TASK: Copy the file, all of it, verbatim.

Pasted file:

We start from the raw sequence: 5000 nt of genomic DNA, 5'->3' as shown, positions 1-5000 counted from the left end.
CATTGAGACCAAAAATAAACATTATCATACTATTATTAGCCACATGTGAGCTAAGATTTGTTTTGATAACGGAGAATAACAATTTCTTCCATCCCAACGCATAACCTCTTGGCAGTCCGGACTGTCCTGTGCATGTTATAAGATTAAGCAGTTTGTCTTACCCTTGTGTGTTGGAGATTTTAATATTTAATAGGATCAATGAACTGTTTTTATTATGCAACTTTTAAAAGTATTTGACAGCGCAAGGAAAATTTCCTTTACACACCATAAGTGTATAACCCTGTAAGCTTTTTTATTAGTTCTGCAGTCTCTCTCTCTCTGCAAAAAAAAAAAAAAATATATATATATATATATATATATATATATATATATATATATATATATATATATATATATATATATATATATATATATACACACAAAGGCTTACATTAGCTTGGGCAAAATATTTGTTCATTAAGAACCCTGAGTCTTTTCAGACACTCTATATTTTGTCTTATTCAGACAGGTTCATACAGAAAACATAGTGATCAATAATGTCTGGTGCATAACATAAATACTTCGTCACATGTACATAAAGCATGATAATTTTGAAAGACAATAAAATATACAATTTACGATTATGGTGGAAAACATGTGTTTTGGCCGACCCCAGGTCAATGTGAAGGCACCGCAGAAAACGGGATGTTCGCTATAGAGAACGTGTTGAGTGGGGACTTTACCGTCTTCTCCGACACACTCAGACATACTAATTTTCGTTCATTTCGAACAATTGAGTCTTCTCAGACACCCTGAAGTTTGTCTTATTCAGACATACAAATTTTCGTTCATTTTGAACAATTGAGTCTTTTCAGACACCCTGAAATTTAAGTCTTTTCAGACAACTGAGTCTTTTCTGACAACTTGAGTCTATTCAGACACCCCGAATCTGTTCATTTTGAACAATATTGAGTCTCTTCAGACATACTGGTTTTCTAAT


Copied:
We start from the raw sequence: 5000 nt of genomic DNA, 5'->3' as shown, positions 1-5000 counted from the left end.
CATTGAGACCAAAAATAAACATTATCATACTATTATTAGCCACATGTGAGCTAAGATTTGTTTTGATAACGGAGAATAACAATTTCTTCCATCCCAACGCATAACCTCTTGGCAGTCCGGACTGTCCTGTGCATGTTATAAGATTAAGCAGTTTGTCTTACCCTTGTGTGTTGGAGATTTTAATATTTAATAGGATCAATGAACTGTTTTTATTATGCAACTTTTAAAAGTATTTGACAGCGCAAGGAAAATTTCCTTTACACACCATAAGTGTATAACCCTGTAAGCTTTTTTATTAGTTCTGCAGTCTCTCTCTCTCTGCAAAAAAAAAAAAAAATATATATATATATATATATATATATATATATATATATATATATATATATATATATATATATATATATATATATATATACACACAAAGGCTTACATTAGCTTGGGCAAAATATTTGTTCATTAAGAACCCTGAGTCTTTTCAGACACTCTATATTTTGTCTTATTCAGACAGGTTCATACAGAAAACATAGTGATCAATAATGTCTGGTGCATAACATAAATACTTCGTCACATGTACATAAAGCATGATAATTTTGAAAGACAATAAAATATACAATTTACGATTATGGTGGAAAACATGTGTTTTGGCCGACCCCAGGTCAATGTGAAGGCACCGCAGAAAACGGGATGTTCGCTATAGAGAACGTGTTGAGTGGGGACTTTACCGTCTTCTCCGACACACTCAGACATACTAATTTTCGTTCATTTCGAACAATTGAGTCTTCTCAGACACCCTGAAGTTTGTCTTATTCAGACATACAAATTTTCGTTCATTTTGAACAATTGAGTCTTTTCAGACACCCTGAAATTTAAGTCTTTTCAGACAACTGAGTCTTTTCTGACAACTTGAGTCTATTCAGACACCCCGAATCTGTTCATTTTGAACAATATTGAGTCTCTTCAGACATACTGGTTTTCTAAT